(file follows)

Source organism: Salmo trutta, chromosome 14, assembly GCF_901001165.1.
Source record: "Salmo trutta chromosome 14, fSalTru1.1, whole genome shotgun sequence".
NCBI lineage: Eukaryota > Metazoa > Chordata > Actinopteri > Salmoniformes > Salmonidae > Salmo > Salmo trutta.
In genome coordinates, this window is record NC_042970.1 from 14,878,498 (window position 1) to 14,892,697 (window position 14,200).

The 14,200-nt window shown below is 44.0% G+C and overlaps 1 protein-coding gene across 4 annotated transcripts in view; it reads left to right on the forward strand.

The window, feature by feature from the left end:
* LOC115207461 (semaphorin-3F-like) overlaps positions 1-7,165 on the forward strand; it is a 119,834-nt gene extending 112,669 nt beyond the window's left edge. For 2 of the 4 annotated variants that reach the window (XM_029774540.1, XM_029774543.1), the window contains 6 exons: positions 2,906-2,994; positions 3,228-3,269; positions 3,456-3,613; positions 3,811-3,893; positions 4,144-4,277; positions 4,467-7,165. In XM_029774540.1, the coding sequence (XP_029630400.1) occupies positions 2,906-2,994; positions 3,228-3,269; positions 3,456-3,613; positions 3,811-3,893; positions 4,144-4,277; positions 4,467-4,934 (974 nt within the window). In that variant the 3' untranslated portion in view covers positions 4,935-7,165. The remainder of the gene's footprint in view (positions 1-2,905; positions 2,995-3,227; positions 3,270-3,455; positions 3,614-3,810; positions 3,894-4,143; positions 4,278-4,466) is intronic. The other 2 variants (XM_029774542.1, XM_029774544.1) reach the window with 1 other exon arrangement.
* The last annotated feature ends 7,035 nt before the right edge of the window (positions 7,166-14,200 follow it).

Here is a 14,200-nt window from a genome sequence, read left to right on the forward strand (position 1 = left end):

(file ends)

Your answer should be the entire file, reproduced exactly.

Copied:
Source organism: Salmo trutta, chromosome 14, assembly GCF_901001165.1.
Source record: "Salmo trutta chromosome 14, fSalTru1.1, whole genome shotgun sequence".
NCBI lineage: Eukaryota > Metazoa > Chordata > Actinopteri > Salmoniformes > Salmonidae > Salmo > Salmo trutta.
In genome coordinates, this window is record NC_042970.1 from 14,878,498 (window position 1) to 14,892,697 (window position 14,200).

The 14,200-nt window shown below is 44.0% G+C and overlaps 1 protein-coding gene across 4 annotated transcripts in view; it reads left to right on the forward strand.

The window, feature by feature from the left end:
* LOC115207461 (semaphorin-3F-like) overlaps positions 1-7,165 on the forward strand; it is a 119,834-nt gene extending 112,669 nt beyond the window's left edge. For 2 of the 4 annotated variants that reach the window (XM_029774540.1, XM_029774543.1), the window contains 6 exons: positions 2,906-2,994; positions 3,228-3,269; positions 3,456-3,613; positions 3,811-3,893; positions 4,144-4,277; positions 4,467-7,165. In XM_029774540.1, the coding sequence (XP_029630400.1) occupies positions 2,906-2,994; positions 3,228-3,269; positions 3,456-3,613; positions 3,811-3,893; positions 4,144-4,277; positions 4,467-4,934 (974 nt within the window). In that variant the 3' untranslated portion in view covers positions 4,935-7,165. The remainder of the gene's footprint in view (positions 1-2,905; positions 2,995-3,227; positions 3,270-3,455; positions 3,614-3,810; positions 3,894-4,143; positions 4,278-4,466) is intronic. The other 2 variants (XM_029774542.1, XM_029774544.1) reach the window with 1 other exon arrangement.
* The last annotated feature ends 7,035 nt before the right edge of the window (positions 7,166-14,200 follow it).

Here is a 14,200-nt window from a genome sequence, read left to right on the forward strand (position 1 = left end):